Swords and Soldiers should actually be compared to tower defense games more than the hardcore real time strategies I mentioned before. Though it's still not a perfect comparison because you aren't really building towers and the view is definitely different than tower defense games that I have played. You are working from left to right in every level and the enemies are working to attack you from right to left. You have a base and the enemies have a base and the goal is (you guessed it) to take down that base before the enemy takes down yours.
The 2D plane simplifies the gameplay a lot because you know that when your soldier crosses paths with an enemy soldier they are going to battle. Nothing in the game really has much health either so it keeps the gameplay moving fast as you create tons and tons of enemies and they get taken down at a rapid pace. The way you create enemies in the game is to create some simple miners that collect gold, which you can then spend to purchase your soldiers.
As the game progresses you'll unlock the ability to create stronger troops or various other boosts to aid you such as a healing spell or faster mana generation. However, you'll start each level with none of these unlocks and you'll have to spend gold to unlock the ability to use these troops or abilities. Most are dependent on others too so the order you unlock them can often be the deciding factor in surviving a brutal wave or being wiped out. Most abilities require mana to use which is constantly being generated at a moderate pace throughout each level. Learning the right moments to use these and how to properly save up your mana can be the key factor in winning many of the games more difficult battles.
The thing that took me the longest to get used to was the fact that when you create a troop it appears on the field immediately and starts walking. So you'll never get anywhere if you just create them one by one when you get the money. You have to learn to save up money and release them in waves of your own. It's almost like being the creeps in a tower defense game more so than the towers themselves. Gathering together packs and timing their releases based on their movement speed and the time you have to wait to be able to create another one requires trial and error, but is a must.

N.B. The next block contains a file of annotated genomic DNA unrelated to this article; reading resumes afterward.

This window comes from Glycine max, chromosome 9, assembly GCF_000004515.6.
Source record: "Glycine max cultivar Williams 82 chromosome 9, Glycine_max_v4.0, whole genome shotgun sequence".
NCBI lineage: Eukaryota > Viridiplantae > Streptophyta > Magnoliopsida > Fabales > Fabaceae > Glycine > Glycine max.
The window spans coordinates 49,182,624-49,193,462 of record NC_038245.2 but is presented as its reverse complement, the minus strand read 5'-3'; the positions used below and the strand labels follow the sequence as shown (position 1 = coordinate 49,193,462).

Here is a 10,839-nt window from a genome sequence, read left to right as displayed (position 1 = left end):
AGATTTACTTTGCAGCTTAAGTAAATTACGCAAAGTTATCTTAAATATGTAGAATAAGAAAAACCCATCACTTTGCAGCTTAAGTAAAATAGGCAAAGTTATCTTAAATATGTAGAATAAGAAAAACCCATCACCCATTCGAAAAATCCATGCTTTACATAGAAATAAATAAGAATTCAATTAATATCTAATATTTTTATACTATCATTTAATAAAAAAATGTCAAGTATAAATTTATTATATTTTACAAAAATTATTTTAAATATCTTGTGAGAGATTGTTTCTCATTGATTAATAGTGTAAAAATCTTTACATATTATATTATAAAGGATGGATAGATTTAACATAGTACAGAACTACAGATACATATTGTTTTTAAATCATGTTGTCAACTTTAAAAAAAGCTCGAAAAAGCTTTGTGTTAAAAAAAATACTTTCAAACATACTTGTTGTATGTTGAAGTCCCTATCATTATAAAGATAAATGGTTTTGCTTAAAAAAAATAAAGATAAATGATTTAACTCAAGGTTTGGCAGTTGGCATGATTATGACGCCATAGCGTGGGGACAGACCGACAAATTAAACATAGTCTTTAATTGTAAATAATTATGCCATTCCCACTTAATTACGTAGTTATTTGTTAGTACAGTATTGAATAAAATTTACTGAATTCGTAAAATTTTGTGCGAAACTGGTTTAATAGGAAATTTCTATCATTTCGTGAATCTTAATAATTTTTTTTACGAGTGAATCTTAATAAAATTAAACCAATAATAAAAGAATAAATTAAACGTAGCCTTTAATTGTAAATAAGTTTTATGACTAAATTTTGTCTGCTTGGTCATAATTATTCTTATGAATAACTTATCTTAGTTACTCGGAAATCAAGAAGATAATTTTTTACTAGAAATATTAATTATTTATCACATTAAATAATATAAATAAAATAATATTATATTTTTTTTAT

I really enjoyed my time with Swords and Soldiers though. The campaigns were fairly short, but it was refreshing to find that there were three of them and each started from "scratch", but ramped up in difficulty based on what you had to do with the previous one. You will also find that in the later campaigns you'll fight the tribes from the earlier campaigns so you kind of know the enemies and abilities you'll face, but you then have to face the tactics that you probably used yourself. This definitely makes for a unique challenge.
Swords and Soldiers presents a pleasing experience as far as strategy games go and I think it's accessible enough that most anyone could get into it. Though it's no cakewalk to push through the end levels in the campaigns, you'll definitely have to know your troops, your enemies and have a solid gameplan. If you are a fan of tower defense games or simpler real time strategies you will find a nice chunk of content in Swords and Soldiers to keep you entertained.
Swords and Soldiers HD was developed by Ronimo Games and is available for the PC and Mac for $9.99.